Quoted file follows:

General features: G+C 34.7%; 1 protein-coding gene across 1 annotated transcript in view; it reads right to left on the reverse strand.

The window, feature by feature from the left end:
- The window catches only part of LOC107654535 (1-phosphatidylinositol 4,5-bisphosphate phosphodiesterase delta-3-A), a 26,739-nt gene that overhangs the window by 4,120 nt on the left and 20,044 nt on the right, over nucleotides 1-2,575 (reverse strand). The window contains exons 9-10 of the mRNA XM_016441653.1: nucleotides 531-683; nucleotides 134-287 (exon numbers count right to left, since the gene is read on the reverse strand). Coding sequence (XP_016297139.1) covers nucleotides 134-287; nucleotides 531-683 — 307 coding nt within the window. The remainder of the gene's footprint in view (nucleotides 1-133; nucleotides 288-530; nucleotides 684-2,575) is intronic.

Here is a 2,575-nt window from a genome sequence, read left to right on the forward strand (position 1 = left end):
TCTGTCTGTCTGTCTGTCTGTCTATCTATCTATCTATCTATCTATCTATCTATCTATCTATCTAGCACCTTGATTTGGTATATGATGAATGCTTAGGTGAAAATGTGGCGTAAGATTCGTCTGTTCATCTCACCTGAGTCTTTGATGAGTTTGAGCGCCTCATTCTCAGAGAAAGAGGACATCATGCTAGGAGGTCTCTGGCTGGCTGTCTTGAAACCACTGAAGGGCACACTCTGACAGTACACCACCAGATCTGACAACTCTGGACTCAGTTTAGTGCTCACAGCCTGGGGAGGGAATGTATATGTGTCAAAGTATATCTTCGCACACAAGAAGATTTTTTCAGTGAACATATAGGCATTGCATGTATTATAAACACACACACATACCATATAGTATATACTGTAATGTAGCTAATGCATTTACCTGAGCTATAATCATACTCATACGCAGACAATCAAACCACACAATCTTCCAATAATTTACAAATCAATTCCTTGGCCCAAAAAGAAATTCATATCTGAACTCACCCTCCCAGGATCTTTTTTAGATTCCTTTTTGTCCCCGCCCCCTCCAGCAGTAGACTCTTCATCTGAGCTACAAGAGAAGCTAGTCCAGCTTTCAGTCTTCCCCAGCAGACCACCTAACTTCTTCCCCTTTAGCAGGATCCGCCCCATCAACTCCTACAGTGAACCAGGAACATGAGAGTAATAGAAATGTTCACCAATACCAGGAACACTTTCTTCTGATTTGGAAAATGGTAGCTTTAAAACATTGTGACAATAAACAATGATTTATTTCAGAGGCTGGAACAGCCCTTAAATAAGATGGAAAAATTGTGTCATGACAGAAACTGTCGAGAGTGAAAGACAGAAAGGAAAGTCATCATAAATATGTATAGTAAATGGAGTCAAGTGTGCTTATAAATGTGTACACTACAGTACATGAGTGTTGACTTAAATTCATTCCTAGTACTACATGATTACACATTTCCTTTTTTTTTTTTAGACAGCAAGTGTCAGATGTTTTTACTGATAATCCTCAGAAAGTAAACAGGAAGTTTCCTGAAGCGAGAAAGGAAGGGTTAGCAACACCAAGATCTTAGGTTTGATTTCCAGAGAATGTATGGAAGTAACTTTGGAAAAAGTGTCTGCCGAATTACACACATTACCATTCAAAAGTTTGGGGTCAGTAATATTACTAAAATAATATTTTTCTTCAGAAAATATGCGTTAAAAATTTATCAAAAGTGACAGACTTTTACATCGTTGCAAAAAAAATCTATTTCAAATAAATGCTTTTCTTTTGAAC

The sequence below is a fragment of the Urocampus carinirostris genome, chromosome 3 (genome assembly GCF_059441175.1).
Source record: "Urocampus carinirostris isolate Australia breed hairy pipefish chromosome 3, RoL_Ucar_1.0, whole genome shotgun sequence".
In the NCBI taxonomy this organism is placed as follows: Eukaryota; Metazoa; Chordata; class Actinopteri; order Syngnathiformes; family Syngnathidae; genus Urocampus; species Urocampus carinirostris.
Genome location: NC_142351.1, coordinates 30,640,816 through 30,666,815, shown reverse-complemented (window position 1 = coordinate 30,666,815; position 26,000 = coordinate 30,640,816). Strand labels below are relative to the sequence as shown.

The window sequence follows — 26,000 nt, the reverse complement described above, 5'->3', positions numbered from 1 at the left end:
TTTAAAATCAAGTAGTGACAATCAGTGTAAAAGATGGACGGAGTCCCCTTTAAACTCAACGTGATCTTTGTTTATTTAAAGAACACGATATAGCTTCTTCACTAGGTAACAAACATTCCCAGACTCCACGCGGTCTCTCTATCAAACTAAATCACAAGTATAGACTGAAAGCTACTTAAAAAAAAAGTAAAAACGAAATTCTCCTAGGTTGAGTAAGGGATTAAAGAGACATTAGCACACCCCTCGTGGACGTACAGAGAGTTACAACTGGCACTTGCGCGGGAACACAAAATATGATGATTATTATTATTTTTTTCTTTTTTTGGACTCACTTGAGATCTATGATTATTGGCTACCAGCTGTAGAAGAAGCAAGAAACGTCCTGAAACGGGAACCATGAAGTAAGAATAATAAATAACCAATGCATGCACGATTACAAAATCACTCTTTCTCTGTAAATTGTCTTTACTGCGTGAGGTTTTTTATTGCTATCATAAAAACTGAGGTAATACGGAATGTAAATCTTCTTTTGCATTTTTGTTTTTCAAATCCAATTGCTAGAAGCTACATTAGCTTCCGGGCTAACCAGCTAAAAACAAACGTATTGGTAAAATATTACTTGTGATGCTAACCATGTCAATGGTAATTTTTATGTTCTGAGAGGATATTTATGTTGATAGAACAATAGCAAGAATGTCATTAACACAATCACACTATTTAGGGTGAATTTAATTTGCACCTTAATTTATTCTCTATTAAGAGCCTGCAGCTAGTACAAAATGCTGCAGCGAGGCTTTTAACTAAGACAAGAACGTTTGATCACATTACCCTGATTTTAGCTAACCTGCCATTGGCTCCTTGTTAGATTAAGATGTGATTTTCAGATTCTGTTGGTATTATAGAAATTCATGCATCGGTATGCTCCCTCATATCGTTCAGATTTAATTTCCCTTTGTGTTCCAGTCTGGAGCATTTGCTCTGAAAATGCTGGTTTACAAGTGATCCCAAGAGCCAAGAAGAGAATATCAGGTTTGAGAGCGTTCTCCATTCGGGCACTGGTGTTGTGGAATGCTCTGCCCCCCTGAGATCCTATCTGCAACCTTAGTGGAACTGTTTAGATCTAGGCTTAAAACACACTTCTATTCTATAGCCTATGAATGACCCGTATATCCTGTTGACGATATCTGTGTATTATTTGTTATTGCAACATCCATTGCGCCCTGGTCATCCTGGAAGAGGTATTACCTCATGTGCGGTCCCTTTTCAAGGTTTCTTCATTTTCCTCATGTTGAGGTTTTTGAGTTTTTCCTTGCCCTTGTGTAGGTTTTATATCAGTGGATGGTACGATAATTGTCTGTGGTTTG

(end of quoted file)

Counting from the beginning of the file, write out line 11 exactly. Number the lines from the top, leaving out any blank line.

TTTAAAATCAAGTAGTGACAATCAGTGTAAAAGATGGACGGAGTCCCCTTTAAACTCAACGTGATCTTTGTTTATTTAAAGAACACGATATAGCTTCTTCACTAGGTAACAAACATTCCCAGACTCCACGCGGTCTCTCTATCAAACTAAATCACAAGTATAGACTGAAAGCTACTTAAAAAAAAAGTAAAAACGAAATTCTCCTAGGTTGAGTAAGGGATTAAAGAGACATTAGCACACCCCTCGTGGACGTACAGAGAGTTACAACTGGCACTTGCGCGGGAACACAAAATATGATGATTATTATTATTTTTTTCTTTTTTTGGACTCACTTGAGATCTATGATTATTGGCTACCAGCTGTAGAAGAAGCAAGAAACGTCCTGAAACGGGAACCATGAAGTAAGAATAATAAATAACCAATGCATGCACGATTACAAAATCACTCTTTCTCTGTAAATTGTCTTTACTGCGTGAGGTTTTTTATTGCTATCATAAAAACTGAGGTAATACGGAATGTAAATCTTCTTTTGCATTTTTGTTTTTCAAATCCAATTGCTAGAAGCTACATTAGCTTCCGGGCTAACCAGCTAAAAACAAACGTATTGGTAAAATATTACTTGTGATGCTAACCATGTCAATGGTAATTTTTATGTTCTGAGAGGATATTTATGTTGATAGAACAATAGCAAGAATGTCATTAACACAATCACACTATTTAGGGTGAATTTAATTTGCACCTTAATTTATTCTCTATTAAGAGCCTGCAGCTAGTACAAAATGCTGCAGCGAGGCTTTTAACTAAGACAAGAACGTTTGATCACATTACCCTGATTTTAGCTAACCTGCCATTGGCTCCTTGTTAGATTAAGATGTGATTTTCAGATTCTGTTGGTATTATAGAAATTCATGCATCGGTATGCTCCCTCATATCGTTCAGATTTAATTTCCCTTTGTGTTCCAGTCTGGAGCATTTGCTCTGAAAATGCTGGTTTACAAGTGATCCCAAGAGCCAAGAAGAGAATATCAGGTTTGAGAGCGTTCTCCATTCGGGCACTGGTGTTGTGGAATGCTCTGCCCCCCTGAGATCCTATCTGCAACCTTAGTGGAACTGTTTAGATCTAGGCTTAAAACACACTTCTATTCTATAGCCTATGAATGACCCGTATATCCTGTTGACGATATCTGTGTATTATTTGTTATTGCAACATCCATTGCGCCCTGGTCATCCTGGAAGAGGTATTACCTCATGTGCGGTCCCTTTTCAAGGTTTCTTCATTTTCCTCATGTTGAGGTTTTTGAGTTTTTCCTTGCCCTTGTGTAGGTTTTATATCAGTGGATGGTACGATAATTGTCTGTGGTTTG